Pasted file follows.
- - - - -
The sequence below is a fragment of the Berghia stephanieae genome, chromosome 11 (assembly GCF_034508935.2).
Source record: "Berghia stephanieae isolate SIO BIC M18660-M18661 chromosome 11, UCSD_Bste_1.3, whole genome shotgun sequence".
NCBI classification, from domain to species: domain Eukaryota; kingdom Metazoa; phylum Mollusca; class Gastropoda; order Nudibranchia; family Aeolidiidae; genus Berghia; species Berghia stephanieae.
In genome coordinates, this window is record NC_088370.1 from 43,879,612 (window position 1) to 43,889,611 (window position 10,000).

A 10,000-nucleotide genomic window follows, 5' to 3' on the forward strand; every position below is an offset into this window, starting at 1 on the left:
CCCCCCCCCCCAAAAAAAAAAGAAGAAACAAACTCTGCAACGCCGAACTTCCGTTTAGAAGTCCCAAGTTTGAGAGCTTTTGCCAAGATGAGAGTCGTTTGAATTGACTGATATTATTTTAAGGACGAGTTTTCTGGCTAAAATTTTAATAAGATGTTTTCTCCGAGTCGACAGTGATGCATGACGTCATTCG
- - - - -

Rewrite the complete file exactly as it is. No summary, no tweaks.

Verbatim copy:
The sequence below is a fragment of the Berghia stephanieae genome, chromosome 11 (assembly GCF_034508935.2).
Source record: "Berghia stephanieae isolate SIO BIC M18660-M18661 chromosome 11, UCSD_Bste_1.3, whole genome shotgun sequence".
NCBI classification, from domain to species: domain Eukaryota; kingdom Metazoa; phylum Mollusca; class Gastropoda; order Nudibranchia; family Aeolidiidae; genus Berghia; species Berghia stephanieae.
In genome coordinates, this window is record NC_088370.1 from 43,879,612 (window position 1) to 43,889,611 (window position 10,000).

A 10,000-nucleotide genomic window follows, 5' to 3' on the forward strand; every position below is an offset into this window, starting at 1 on the left:
CCCCCCCCCCCAAAAAAAAAAGAAGAAACAAACTCTGCAACGCCGAACTTCCGTTTAGAAGTCCCAAGTTTGAGAGCTTTTGCCAAGATGAGAGTCGTTTGAATTGACTGATATTATTTTAAGGACGAGTTTTCTGGCTAAAATTTTAATAAGATGTTTTCTCCGAGTCGACAGTGATGCATGACGTCATTCG